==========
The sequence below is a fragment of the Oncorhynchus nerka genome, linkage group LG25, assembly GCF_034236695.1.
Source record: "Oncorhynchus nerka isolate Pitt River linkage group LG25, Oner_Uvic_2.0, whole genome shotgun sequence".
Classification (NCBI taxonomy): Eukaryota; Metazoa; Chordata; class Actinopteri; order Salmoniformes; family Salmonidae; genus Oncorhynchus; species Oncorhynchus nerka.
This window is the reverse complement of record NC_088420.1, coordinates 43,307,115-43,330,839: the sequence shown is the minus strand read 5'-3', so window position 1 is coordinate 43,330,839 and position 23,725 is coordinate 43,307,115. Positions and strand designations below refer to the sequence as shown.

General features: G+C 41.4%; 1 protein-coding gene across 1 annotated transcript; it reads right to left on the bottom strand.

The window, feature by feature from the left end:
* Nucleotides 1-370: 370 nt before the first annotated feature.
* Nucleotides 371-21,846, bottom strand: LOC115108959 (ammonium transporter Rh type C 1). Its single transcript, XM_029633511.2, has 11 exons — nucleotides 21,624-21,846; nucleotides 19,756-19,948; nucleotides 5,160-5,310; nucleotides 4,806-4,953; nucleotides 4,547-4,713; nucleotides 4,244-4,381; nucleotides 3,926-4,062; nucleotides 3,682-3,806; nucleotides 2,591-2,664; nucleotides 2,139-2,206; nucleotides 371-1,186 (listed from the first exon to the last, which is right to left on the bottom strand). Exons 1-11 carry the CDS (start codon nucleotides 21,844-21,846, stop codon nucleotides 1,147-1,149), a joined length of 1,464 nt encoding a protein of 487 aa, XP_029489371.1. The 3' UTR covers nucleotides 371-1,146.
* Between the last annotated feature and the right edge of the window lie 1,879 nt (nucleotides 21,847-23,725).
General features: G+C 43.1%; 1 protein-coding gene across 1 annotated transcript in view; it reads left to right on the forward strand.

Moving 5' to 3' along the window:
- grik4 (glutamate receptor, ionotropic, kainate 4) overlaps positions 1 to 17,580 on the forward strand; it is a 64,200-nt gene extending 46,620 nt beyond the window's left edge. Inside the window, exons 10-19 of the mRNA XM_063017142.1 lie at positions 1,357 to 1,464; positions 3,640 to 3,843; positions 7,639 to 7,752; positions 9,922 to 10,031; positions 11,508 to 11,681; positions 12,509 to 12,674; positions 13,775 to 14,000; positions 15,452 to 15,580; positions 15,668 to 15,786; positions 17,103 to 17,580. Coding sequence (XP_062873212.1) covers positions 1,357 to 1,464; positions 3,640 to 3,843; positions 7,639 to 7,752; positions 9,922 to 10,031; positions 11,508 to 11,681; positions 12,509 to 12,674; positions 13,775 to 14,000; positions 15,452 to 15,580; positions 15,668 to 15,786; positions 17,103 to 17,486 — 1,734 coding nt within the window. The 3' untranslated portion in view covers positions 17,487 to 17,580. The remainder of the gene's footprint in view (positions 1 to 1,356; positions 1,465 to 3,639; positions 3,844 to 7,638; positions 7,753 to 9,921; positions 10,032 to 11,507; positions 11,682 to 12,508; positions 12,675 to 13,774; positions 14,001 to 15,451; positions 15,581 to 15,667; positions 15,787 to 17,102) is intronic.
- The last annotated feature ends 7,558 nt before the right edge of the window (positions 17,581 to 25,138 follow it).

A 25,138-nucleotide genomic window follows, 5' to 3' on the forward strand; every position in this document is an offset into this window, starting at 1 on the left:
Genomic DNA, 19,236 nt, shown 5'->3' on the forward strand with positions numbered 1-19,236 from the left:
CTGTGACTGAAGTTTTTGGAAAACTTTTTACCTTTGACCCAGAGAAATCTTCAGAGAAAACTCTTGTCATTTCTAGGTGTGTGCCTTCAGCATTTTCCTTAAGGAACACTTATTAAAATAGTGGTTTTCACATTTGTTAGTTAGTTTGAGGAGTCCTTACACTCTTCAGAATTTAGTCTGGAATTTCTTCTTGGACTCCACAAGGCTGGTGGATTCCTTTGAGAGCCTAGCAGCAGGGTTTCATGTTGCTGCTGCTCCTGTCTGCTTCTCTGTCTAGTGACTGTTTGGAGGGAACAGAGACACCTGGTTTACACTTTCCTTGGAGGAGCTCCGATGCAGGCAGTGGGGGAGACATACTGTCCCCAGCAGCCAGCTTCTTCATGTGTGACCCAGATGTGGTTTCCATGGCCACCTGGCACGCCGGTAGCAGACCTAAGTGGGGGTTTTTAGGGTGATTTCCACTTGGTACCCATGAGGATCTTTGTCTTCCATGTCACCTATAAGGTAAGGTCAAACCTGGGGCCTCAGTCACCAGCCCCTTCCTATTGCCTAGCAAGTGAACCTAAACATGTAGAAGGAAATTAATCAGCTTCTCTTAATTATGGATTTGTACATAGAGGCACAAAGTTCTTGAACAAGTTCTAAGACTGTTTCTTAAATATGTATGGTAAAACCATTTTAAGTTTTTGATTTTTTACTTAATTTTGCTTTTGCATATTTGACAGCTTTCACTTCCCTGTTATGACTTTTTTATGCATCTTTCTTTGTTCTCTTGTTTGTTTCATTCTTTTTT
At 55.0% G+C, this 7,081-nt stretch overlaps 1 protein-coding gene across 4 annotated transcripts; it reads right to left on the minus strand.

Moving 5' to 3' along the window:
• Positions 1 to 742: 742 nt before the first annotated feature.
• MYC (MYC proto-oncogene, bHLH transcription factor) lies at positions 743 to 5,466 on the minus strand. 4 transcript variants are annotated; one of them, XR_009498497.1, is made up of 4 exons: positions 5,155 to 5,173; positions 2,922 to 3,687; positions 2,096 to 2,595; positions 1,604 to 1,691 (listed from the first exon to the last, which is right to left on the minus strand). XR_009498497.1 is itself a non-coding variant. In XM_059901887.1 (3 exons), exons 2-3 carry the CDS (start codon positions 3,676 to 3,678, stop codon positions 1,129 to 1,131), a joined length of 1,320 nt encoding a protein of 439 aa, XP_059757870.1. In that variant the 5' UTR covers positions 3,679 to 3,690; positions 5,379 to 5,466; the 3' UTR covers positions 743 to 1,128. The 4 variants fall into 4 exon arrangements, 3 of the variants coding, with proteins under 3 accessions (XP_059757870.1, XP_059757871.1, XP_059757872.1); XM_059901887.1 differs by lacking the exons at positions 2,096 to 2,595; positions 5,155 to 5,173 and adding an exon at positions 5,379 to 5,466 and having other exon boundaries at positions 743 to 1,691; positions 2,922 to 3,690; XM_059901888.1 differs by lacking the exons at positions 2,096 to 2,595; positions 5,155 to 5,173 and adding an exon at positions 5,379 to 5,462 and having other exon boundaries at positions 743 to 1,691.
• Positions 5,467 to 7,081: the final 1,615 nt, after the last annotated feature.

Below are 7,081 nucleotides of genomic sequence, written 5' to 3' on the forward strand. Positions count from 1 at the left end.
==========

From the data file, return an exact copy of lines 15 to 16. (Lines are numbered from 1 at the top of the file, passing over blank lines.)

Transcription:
Genomic DNA, 19,236 nt, shown 5'->3' on the forward strand with positions numbered 1-19,236 from the left:
CTGTGACTGAAGTTTTTGGAAAACTTTTTACCTTTGACCCAGAGAAATCTTCAGAGAAAACTCTTGTCATTTCTAGGTGTGTGCCTTCAGCATTTTCCTTAAGGAACACTTATTAAAATAGTGGTTTTCACATTTGTTAGTTAGTTTGAGGAGTCCTTACACTCTTCAGAATTTAGTCTGGAATTTCTTCTTGGACTCCACAAGGCTGGTGGATTCCTTTGAGAGCCTAGCAGCAGGGTTTCATGTTGCTGCTGCTCCTGTCTGCTTCTCTGTCTAGTGACTGTTTGGAGGGAACAGAGACACCTGGTTTACACTTTCCTTGGAGGAGCTCCGATGCAGGCAGTGGGGGAGACATACTGTCCCCAGCAGCCAGCTTCTTCATGTGTGACCCAGATGTGGTTTCCATGGCCACCTGGCACGCCGGTAGCAGACCTAAGTGGGGGTTTTTAGGGTGATTTCCACTTGGTACCCATGAGGATCTTTGTCTTCCATGTCACCTATAAGGTAAGGTCAAACCTGGGGCCTCAGTCACCAGCCCCTTCCTATTGCCTAGCAAGTGAACCTAAACATGTAGAAGGAAATTAATCAGCTTCTCTTAATTATGGATTTGTACATAGAGGCACAAAGTTCTTGAACAAGTTCTAAGACTGTTTCTTAAATATGTATGGTAAAACCATTTTAAGTTTTTGATTTTTTACTTAATTTTGCTTTTGCATATTTGACAGCTTTCACTTCCCTGTTATGACTTTTTTATGCATCTTTCTTTGTTCTCTTGTTTGTTTCATTCTTTTTT